Sourdough can be made from gluten-free grains as well, but it will not look all nice and bubbly as if it jumped out of a French bakery commercial. But the grains (flour) in it will get fermented, and that is all that really matters.

spelt sourdough bread

This bread in the pictures was made from coarse spelt flour mixed with rice flour, hence its not-so-bubbly look. Nevertheless, the taste and texture were amazing. I wrote another post with a detailed description of how to make sourdough at home, you can check it out here.

Although sourdough bread can really be made into a piece of art by measuring all the quantities and respecting a specific time frame for each step, I love this “punk” approach because it shows that you don’t always need to measure everything and follow a strict recipe.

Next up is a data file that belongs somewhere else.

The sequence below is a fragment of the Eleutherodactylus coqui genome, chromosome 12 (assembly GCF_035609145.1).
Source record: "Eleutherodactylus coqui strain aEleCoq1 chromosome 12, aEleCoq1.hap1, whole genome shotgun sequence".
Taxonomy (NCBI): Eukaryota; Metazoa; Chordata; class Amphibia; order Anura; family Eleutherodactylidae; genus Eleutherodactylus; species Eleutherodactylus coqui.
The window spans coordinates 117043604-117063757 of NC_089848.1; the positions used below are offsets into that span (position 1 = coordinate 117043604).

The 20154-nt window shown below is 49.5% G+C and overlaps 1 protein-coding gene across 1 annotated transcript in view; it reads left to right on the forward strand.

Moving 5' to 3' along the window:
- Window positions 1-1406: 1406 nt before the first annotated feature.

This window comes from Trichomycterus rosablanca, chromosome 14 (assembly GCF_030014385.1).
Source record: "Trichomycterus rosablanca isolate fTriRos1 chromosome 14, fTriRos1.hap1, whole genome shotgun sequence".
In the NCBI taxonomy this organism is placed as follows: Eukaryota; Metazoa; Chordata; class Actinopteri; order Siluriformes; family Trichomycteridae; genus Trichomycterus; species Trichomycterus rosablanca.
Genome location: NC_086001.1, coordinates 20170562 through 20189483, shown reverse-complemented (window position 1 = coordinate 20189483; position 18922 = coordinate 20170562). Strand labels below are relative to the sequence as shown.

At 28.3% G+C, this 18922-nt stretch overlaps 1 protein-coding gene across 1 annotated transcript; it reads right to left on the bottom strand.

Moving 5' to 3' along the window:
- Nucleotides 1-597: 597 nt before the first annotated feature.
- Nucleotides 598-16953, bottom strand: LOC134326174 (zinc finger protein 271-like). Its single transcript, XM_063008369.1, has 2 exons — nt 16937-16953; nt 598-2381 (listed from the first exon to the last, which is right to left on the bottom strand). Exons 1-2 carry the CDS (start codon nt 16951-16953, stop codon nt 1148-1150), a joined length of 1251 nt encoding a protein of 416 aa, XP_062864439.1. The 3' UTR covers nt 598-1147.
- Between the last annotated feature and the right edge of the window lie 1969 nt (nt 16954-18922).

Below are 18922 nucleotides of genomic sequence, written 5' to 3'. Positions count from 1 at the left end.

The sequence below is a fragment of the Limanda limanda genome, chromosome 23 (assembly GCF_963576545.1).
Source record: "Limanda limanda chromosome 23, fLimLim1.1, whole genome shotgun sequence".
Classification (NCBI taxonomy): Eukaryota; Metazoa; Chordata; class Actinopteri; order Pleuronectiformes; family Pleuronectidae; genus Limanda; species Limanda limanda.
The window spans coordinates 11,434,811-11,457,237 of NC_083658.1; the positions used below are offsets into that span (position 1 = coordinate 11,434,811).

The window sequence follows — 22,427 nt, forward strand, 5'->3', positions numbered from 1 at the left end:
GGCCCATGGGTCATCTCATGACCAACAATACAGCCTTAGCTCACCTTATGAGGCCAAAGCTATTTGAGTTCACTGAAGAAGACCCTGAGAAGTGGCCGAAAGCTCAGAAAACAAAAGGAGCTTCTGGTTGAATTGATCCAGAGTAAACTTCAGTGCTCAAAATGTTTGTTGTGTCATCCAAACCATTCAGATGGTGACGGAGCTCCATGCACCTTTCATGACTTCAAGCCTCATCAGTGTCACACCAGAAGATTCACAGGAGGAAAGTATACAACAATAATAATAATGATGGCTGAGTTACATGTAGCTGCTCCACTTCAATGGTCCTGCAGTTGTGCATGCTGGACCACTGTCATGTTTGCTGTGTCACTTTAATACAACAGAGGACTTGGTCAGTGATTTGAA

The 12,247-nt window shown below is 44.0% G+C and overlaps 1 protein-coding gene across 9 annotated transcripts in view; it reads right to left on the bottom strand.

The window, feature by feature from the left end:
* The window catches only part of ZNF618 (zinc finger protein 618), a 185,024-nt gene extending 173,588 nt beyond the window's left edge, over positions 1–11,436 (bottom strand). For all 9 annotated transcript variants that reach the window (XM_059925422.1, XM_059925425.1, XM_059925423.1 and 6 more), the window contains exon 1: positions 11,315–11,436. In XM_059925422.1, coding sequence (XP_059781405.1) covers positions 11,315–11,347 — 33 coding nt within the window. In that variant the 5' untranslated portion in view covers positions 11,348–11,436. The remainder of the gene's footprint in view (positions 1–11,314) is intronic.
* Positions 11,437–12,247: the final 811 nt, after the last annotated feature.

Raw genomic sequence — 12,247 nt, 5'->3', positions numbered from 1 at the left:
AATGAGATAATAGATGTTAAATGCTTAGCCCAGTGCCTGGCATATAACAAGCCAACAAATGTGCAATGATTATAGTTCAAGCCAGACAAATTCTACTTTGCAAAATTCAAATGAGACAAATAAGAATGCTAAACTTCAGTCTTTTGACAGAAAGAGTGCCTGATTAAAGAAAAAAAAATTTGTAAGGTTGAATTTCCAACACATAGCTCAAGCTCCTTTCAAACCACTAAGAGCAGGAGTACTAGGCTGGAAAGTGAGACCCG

Our great-grandmas’ grandmas didn’t have those little kitchen scales. Just pay special attention to how a good starter should look, and to the dough stretching technique. I wrote a detailed how-to in this spelt sourdough bread recipe post, with some photos of the process. If you haven’t already, I hope this inspires you to try some sourdough bread and fall in love with it!

P.S. If you would like to know why I think spelt is a better choice for making sourdough (or any other) bread than wheat, you can read this article about modern wheat (followed by a delicious spelt chocolate cake recipe!).